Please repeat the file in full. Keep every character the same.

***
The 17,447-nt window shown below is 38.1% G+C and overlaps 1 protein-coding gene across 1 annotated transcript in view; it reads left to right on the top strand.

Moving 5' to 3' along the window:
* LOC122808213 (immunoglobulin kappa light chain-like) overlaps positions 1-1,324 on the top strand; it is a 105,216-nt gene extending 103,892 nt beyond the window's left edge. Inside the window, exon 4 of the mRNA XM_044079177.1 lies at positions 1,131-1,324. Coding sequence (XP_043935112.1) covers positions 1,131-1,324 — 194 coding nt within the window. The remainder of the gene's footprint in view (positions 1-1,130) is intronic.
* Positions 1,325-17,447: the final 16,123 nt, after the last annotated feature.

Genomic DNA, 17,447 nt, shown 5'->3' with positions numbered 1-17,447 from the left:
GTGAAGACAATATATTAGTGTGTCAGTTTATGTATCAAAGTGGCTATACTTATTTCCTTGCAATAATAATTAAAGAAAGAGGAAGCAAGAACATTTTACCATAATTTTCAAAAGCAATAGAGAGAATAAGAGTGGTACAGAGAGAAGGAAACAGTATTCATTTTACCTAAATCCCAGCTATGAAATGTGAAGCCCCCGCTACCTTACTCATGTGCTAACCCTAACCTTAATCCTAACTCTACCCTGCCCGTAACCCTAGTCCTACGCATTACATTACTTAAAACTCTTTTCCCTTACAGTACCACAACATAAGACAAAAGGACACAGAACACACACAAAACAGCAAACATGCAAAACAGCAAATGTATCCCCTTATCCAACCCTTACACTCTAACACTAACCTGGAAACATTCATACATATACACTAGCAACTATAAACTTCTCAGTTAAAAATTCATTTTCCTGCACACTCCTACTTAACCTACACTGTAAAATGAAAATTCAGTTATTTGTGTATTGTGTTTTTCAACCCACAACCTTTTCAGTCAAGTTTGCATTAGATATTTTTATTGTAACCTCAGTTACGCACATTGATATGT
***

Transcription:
The 17,447-nt window shown below is 38.1% G+C and overlaps 1 protein-coding gene across 1 annotated transcript in view; it reads left to right on the top strand.

Moving 5' to 3' along the window:
* LOC122808213 (immunoglobulin kappa light chain-like) overlaps positions 1-1,324 on the top strand; it is a 105,216-nt gene extending 103,892 nt beyond the window's left edge. Inside the window, exon 4 of the mRNA XM_044079177.1 lies at positions 1,131-1,324. Coding sequence (XP_043935112.1) covers positions 1,131-1,324 — 194 coding nt within the window. The remainder of the gene's footprint in view (positions 1-1,130) is intronic.
* Positions 1,325-17,447: the final 16,123 nt, after the last annotated feature.

Genomic DNA, 17,447 nt, shown 5'->3' with positions numbered 1-17,447 from the left:
GTGAAGACAATATATTAGTGTGTCAGTTTATGTATCAAAGTGGCTATACTTATTTCCTTGCAATAATAATTAAAGAAAGAGGAAGCAAGAACATTTTACCATAATTTTCAAAAGCAATAGAGAGAATAAGAGTGGTACAGAGAGAAGGAAACAGTATTCATTTTACCTAAATCCCAGCTATGAAATGTGAAGCCCCCGCTACCTTACTCATGTGCTAACCCTAACCTTAATCCTAACTCTACCCTGCCCGTAACCCTAGTCCTACGCATTACATTACTTAAAACTCTTTTCCCTTACAGTACCACAACATAAGACAAAAGGACACAGAACACACACAAAACAGCAAACATGCAAAACAGCAAATGTATCCCCTTATCCAACCCTTACACTCTAACACTAACCTGGAAACATTCATACATATACACTAGCAACTATAAACTTCTCAGTTAAAAATTCATTTTCCTGCACACTCCTACTTAACCTACACTGTAAAATGAAAATTCAGTTATTTGTGTATTGTGTTTTTCAACCCACAACCTTTTCAGTCAAGTTTGCATTAGATATTTTTATTGTAACCTCAGTTACGCACATTGATATGT